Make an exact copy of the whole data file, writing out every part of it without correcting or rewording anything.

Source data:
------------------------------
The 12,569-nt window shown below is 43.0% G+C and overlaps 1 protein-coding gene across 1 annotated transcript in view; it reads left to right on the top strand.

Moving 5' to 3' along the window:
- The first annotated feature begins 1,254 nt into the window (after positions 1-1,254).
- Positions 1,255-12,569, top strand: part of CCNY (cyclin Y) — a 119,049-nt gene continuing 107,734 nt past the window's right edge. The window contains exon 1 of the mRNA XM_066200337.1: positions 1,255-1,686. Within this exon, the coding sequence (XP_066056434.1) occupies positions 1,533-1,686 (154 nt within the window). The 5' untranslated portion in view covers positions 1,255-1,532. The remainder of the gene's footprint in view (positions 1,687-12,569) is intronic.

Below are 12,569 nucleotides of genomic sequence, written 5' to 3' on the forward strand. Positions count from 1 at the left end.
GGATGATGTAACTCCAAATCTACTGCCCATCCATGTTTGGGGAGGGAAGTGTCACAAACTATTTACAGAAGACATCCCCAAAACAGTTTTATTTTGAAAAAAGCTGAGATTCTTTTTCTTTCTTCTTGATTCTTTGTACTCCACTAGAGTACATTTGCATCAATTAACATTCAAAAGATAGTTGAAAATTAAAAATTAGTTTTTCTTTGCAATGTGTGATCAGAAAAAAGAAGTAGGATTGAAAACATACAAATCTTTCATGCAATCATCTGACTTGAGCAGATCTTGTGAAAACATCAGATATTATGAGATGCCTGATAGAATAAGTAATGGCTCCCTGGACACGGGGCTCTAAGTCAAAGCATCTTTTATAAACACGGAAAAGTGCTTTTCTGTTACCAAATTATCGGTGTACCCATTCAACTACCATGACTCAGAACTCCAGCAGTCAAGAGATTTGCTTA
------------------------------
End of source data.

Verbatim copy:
The 12,569-nt window shown below is 43.0% G+C and overlaps 1 protein-coding gene across 1 annotated transcript in view; it reads left to right on the top strand.

Moving 5' to 3' along the window:
- The first annotated feature begins 1,254 nt into the window (after positions 1-1,254).
- Positions 1,255-12,569, top strand: part of CCNY (cyclin Y) — a 119,049-nt gene continuing 107,734 nt past the window's right edge. The window contains exon 1 of the mRNA XM_066200337.1: positions 1,255-1,686. Within this exon, the coding sequence (XP_066056434.1) occupies positions 1,533-1,686 (154 nt within the window). The 5' untranslated portion in view covers positions 1,255-1,532. The remainder of the gene's footprint in view (positions 1,687-12,569) is intronic.

Below are 12,569 nucleotides of genomic sequence, written 5' to 3' on the forward strand. Positions count from 1 at the left end.
GGATGATGTAACTCCAAATCTACTGCCCATCCATGTTTGGGGAGGGAAGTGTCACAAACTATTTACAGAAGACATCCCCAAAACAGTTTTATTTTGAAAAAAGCTGAGATTCTTTTTCTTTCTTCTTGATTCTTTGTACTCCACTAGAGTACATTTGCATCAATTAACATTCAAAAGATAGTTGAAAATTAAAAATTAGTTTTTCTTTGCAATGTGTGATCAGAAAAAAGAAGTAGGATTGAAAACATACAAATCTTTCATGCAATCATCTGACTTGAGCAGATCTTGTGAAAACATCAGATATTATGAGATGCCTGATAGAATAAGTAATGGCTCCCTGGACACGGGGCTCTAAGTCAAAGCATCTTTTATAAACACGGAAAAGTGCTTTTCTGTTACCAAATTATCGGTGTACCCATTCAACTACCATGACTCAGAACTCCAGCAGTCAAGAGATTTGCTTA